Leading the Gallic Revolt
In 58 BC, Julius Caesar was appointed governor of the Roman province of Gallia Narbonensis (modern Provence), and embarked on a mission to conquer the Gallic tribes. For the next few years, he controlled much of the region employing divide and rule strategy and manipulated the Gallic factions by providing selective political support, as well as luxury goods like wine.
Most of the resistance against the Roman conquest, like that of Ambiorix in 54 BC, were able to achieve local support only. However, Vercingetorix succeeded in uniting much of the Gallic tribes to fight against Caesar.
The uprising started on February 13, 53 BC, when the Carnutes of Cenabum slaughtered all the Roman merchants stationed in the town and killed one of Caesar's commissariat officers. Vercingetorix led his dependents to join the rebellion, but the elites, including his uncle Gobanitio, feared that such a revolt will only be hazardous for the tribe and expelled him and his followers from Gergovia.
Instead of being disheartened, he inspired the needy and the desperate tribesmen to take up arms for freedom and gathered a sizeable army. He soon attacked Gergovia, drove out the nobles, and was hailed as king by his followers.
He sent out ambassadors in every direction in hopes of making alliances and to inspire them about the great cause he was pursuing. Gradually, he was joined by the Senones, Parisii, Pictones, Cadurci, Turones, Aulerci, Lemovice, and the other tribes bordering the ocean, and was unanimously given supreme authority of their armies.
Immediately after gaining command of the states, he demanded a fixed number of soldiers from each tribe to be sent to him. He also regulated the quantity of arms each state needed to prepare at home, with particular attention to cavalry, and fixed deadlines as well for all that to be completed.
He soon gathered a huge army and marched to the north to take advantages of natural fortifications. He was one of the earliest commanders to employ the scorched earth strategy and burned down much of the towns in his path to deny provisions to the Roman army.
The town of Avaricum (now Bourges), the capital of the Bituriges, protested strongly to razing and burning, citing its naturally defendable terrain and strong man-made reinforcing defenses. As a result, he spared the town and camped outside its bounds, launching skirmish missions to harass the approaching Roman army, led by Caesar and his chief lieutenant Titus Labienus.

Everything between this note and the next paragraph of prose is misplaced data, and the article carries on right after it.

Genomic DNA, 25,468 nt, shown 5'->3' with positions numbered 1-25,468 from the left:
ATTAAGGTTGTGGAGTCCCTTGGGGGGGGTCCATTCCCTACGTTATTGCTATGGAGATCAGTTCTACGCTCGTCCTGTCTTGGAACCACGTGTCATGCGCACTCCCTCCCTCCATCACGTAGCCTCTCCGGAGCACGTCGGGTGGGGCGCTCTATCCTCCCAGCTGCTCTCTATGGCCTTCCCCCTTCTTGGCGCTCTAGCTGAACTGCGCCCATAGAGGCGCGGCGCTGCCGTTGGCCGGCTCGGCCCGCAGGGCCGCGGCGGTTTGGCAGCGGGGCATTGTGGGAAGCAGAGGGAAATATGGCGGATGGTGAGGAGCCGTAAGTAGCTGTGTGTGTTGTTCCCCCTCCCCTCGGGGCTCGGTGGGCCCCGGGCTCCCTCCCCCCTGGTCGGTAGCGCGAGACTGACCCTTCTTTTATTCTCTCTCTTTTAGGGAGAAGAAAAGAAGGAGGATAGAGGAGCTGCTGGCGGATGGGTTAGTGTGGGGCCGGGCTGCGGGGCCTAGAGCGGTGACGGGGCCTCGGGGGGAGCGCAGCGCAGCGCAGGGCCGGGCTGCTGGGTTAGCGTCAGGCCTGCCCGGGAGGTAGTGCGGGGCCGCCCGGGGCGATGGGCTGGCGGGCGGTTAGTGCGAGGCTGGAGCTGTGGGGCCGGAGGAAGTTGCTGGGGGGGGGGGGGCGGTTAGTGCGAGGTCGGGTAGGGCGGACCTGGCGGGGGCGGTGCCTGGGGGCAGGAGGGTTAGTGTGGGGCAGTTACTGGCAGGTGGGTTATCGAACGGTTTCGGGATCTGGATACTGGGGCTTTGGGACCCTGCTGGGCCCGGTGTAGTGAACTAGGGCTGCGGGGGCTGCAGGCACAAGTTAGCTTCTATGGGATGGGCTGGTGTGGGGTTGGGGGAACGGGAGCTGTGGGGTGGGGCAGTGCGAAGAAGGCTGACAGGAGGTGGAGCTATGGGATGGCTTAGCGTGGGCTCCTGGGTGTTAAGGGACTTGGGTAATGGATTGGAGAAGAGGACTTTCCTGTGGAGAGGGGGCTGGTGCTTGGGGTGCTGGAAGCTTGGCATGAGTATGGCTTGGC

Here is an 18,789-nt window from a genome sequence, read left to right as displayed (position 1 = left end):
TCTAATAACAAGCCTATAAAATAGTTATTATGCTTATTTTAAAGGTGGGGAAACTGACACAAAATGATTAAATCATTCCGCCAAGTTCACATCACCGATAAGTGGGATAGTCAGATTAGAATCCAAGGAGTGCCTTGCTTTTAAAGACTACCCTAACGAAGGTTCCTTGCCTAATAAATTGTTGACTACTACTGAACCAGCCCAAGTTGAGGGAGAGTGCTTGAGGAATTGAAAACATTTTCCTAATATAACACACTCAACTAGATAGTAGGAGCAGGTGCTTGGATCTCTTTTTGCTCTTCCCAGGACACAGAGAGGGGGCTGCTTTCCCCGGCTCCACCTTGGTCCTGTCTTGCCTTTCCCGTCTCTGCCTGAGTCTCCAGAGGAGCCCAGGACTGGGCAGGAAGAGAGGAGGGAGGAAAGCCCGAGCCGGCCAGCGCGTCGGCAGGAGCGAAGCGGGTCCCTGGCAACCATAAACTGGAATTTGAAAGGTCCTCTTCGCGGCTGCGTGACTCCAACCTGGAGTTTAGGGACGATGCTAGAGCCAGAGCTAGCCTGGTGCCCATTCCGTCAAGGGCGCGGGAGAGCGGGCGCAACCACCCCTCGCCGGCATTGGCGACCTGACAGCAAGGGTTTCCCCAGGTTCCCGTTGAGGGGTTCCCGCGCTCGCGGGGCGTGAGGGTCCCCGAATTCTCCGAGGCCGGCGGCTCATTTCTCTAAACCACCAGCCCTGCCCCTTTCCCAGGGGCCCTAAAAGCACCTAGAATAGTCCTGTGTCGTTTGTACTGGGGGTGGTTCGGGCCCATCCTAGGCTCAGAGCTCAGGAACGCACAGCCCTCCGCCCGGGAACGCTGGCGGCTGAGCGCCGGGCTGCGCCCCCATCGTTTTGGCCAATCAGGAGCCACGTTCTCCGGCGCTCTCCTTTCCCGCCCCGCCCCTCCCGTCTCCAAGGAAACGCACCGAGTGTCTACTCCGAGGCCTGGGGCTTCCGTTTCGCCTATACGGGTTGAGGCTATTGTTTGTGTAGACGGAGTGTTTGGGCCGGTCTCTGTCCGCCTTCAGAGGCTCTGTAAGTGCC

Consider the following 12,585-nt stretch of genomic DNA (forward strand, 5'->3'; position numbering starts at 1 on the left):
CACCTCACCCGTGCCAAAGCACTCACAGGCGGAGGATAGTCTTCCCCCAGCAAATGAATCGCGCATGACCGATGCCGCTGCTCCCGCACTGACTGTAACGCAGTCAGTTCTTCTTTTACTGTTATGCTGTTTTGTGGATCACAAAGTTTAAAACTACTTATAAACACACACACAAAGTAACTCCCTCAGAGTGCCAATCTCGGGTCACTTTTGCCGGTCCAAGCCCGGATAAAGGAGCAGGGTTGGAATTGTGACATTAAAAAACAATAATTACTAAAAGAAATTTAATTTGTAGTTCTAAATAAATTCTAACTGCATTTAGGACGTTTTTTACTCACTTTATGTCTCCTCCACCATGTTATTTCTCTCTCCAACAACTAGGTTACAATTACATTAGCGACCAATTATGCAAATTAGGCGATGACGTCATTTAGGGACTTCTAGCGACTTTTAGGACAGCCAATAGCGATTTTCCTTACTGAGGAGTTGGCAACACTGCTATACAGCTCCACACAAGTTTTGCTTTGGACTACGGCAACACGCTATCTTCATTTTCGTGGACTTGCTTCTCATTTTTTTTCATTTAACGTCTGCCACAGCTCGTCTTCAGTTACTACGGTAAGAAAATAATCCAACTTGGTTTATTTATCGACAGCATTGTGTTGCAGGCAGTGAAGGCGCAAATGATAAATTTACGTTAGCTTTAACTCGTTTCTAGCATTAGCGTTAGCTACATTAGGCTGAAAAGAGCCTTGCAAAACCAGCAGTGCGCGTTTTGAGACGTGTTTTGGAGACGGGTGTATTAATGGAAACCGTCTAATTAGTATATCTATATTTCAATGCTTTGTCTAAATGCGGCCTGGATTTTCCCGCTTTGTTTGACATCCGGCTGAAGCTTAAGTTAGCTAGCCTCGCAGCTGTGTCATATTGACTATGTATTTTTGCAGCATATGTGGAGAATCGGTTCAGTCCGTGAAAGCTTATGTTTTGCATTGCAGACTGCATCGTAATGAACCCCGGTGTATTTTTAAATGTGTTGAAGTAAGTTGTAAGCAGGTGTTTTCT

While it took the Romans 25 days of excruciating labor, they were eventually successful in capturing the capital, following which they slaughtered all but about 800 of the town's 40,000 population. Next, the Roman army marched to Gergovia, the capital city of the Arverni, but Vercingetorix and his men were able to crush Caesar's legions and allies.
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He decided to follow the weakened Roman army, but both sides incurred heavy losses during the ensuing cavalry battle. He then retreated with his army to the stronghold of Alesia.
Caesar followed him back to the city and built a fortification around the city to lay siege on it during the 'Battle of Alesia' in September 52 BC. The few Gallic allies that came to his aid, were unable to reach Vercingetorix, the tactical leader, due to the doughnut-shaped fortification Caesar formed around the city.
The initial attack by the Gallic allies was unsuccessful, but was able to expose a weak point in the fortifications, which the combined forces on the inside and the outside were able to almost breach. However, Caesar personally led the last reserves of his army into battle and achieved a decisive victory for the Roman Empire.
Vercingetorix decided to surrender to make sure most of his men survived, and riding his beautifully adorned horse to the Roman camp, stripped himself off his armor and yielded at Caesar's feet. He was subsequently imprisoned in the Tullianum in Rome, and five years later, in 46 BC, was executed after being publicly displayed in Caesar's triumph.
In Popular Culture
Vercingetorix has been immortalized on the pages of the very popular comic book series, 'Asterix', for which he was also one of the inspirations. Among his appearances, most notable are 'Asterix and the Chieftain's Shield' and 'Asterix the Gaul', which portray the story of his surrender more favorably.
He appears as one of the Great Generals in the 'Civilization' video games; is a playable commander in 'Total War: Arena' and is an enemy character in games like 'Praetorians' and 'Age of Empires'.
The 2001 French film, 'Vercingétorix' ('Druids' in English), depicts his life story from childhood to the 'Battle of Alesia'. The co-writer of the movie, Norman Spinrad, later published the historical novel 'The Druid King' in 2003.